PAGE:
In May 1968, as Russian troops invaded Prague and French students and workers were building barricades in the streets, Caetano Veloso and Gilberto Gil went into the studio with Os Mutantes, Gal Costa, Tom Zé, poets Capinam and Torquato Neto and bossa nova sophisticate Nara Leão.
The concept album, Tropicália: ou Panis et Circencis, released later that year, would be the most comprehensive artistic statement to come from the Tropicálists, with a magical mix of psychedelia, tango, bossa, twelve-tone music and military marches. Though only 38 minutes in length, it birthed enduring classics like “Bat Macumba” and “Panis Et Circensis,” and its experimentalist ambition was evident in everything from the Rogério Duarte-designed cover to the tropicálist movie script printed on the back of the record.
The Beatles had shown that you could make art out of pop music, and the Tropicálists didn’t need a second invitation.
That it was influenced by Sgt. Pepper, released the previous year, was obvious. The Beatles had shown that you could make art out of pop music, and the Tropicálists didn’t need a second invitation. Os Mutantes brought their sonic experimentalism to the record, while the horn and string arrangements of Rogerio Duprat have the hallmarks of George Martin’s sessions at Abbey Road.
There were hints, for those who could see, about the degenerating situation in the country. The album’s title, Panis Et Circensis, or “bread and circuses,” was borrowed from Juvenal’s description of the Roman Republic, but it was an apt description of the troubled times. Even a track like “Baby,” sung by the kittenish Gal Costa, superficially a song about a young girl deliriously in love, was feeding the minds of the kids under a dictatorship with its lyrics, giving them the clues to understand their era – a point Tom Zé makes in Marcelo Machado’s comprehensive Tropicália documentary.
Os Mutantes - A Minha Menina
Os Mutantes, being somewhat younger than the Bahian group, and raised in São Paulo, had a sensibility for international pop that the Bahian contingency never would. As Rita Lee told Raygun Magazine:
“When Gil first heard Os Mutantes during a record session he was really impressed with our home-made instruments and our sane insanity. Os Mutantes gave the Tropicália movement a new dimension by using electronic instruments for the first time in the Brazilian music scene, like clowns in a crowd of reactionaries. In doing so, we accentuated the powerful and beautiful lyrics, the strong, daring messages of the Tropicália movement. We had to reach lots of desperate people longing for some enlightenment at the end of Darth Vader’s tunnels.”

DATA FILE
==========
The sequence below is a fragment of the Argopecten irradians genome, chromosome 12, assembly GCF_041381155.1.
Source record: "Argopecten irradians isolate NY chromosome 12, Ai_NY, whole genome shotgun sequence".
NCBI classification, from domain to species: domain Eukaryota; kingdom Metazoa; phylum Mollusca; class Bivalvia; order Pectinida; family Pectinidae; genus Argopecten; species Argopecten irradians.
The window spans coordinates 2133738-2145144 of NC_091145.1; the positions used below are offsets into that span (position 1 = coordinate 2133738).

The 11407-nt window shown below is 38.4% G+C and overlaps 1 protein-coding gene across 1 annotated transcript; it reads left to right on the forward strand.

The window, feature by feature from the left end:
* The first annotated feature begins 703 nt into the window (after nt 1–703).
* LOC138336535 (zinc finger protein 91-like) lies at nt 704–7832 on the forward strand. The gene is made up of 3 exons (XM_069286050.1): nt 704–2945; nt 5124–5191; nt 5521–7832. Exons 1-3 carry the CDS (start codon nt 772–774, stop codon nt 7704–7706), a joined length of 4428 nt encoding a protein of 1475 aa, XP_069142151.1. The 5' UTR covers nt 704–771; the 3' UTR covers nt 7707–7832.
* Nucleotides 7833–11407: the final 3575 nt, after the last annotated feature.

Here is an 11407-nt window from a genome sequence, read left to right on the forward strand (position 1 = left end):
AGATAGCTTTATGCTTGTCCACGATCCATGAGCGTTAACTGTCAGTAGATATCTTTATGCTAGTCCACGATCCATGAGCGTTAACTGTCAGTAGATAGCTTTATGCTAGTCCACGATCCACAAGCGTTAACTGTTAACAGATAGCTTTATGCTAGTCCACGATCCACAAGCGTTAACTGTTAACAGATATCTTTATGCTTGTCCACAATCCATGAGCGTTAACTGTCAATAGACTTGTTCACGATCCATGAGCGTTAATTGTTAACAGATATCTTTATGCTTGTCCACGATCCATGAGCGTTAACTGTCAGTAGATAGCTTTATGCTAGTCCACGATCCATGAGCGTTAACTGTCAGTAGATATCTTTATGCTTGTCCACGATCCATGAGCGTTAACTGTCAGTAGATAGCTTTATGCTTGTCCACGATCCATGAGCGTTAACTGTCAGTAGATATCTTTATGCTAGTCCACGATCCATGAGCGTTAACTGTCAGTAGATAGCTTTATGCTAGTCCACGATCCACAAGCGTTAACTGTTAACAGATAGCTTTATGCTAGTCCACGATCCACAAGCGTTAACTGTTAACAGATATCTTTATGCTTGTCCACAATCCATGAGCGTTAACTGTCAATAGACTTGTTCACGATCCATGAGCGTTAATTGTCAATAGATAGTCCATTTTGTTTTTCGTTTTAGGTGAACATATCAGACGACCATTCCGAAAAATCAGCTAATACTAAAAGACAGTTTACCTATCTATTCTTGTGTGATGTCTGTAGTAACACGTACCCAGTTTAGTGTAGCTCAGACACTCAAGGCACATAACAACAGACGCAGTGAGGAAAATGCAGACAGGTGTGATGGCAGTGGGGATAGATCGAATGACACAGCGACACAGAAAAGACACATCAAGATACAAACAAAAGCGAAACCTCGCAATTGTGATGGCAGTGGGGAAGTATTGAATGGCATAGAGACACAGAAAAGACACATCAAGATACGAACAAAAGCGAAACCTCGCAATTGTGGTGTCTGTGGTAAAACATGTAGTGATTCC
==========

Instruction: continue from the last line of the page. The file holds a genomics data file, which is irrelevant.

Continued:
The fourth Mutantes, Claudio, built the fuzz pedals himself.
The fourth Mutantes, Claudio, brother of Sergio and Arnaldo, built the fuzz pedals himself. The other effects that weren’t possible at the time in Brazil, he replicated. As Sergio Dias told interviewer Frederick Moehn, “We used to hear The Beatles, those reverse tapes, they had like those – ‘pht pht pht’ – sounds. How the hell did they do that? Because we didn’t have the technology, we’d say, well, that resembles a can of Flit [insect repellent], and that’s how we did it!”
Several tracks on the debut Mutantes album are cover versions from Tropicália: ou Panis et Circencis, but “A Minha Meninha” was written by Jorge Ben, a regular Tropicália collaborator. It’s about as raucous and exuberant as anything you’re likely to hear from that period.
Rogério Duprat (& Os Mutantes) - Canção Pra Inglês Ver / Chiquita Bacana
Composer and arranger Rogério Duprat sometimes gets forgotten, even if he’s on the cover of Tropicália: ou Panis et Circencis. It was Duprat who introduced Gilberto Gil to Os Mutantes, accompanied the pop trio from São Paulo around the world and whose his fingerprints are all over albums from Caetano Veloso, Gal Costa, Jorge Ben, Tom Zé and Chico Buarque.
Duprat’s role in Tropicália is often compared to the Fifth Beatle, George Martin.
In Germany, Duprat studied under Karlheinz Stockhausen, finding himself in the same class as Frank Zappa. Returning to São Paulo, he taught at the University of Brasilia and in the mid-’60s, was part of the vanguard Música Nova collective, but settled on a career in pop music after he was forced out of the university by the military dictatorship.
Duprat’s role in Tropicália is often compared to the Fifth Beatle, George Martin. His lush arrangements totally make tracks like Veloso’s “Irene,” Costa’s “Baby,” and the collective album Tropicália: ou Panis et Circencis. Despite his classical training, Duprat, like the younger artists he worked with, was also interested in the subversive power of mixing high and low art. He would go on to compose soundtracks and released The Brazilian Suite on KPM in 1970, but his greatest solo moment was 1968’s A Banda Tropicalista do Rogerio Duprat, which features Os Mutantes on a couple of cuts.
Caetano Veloso - E Proibido Proibir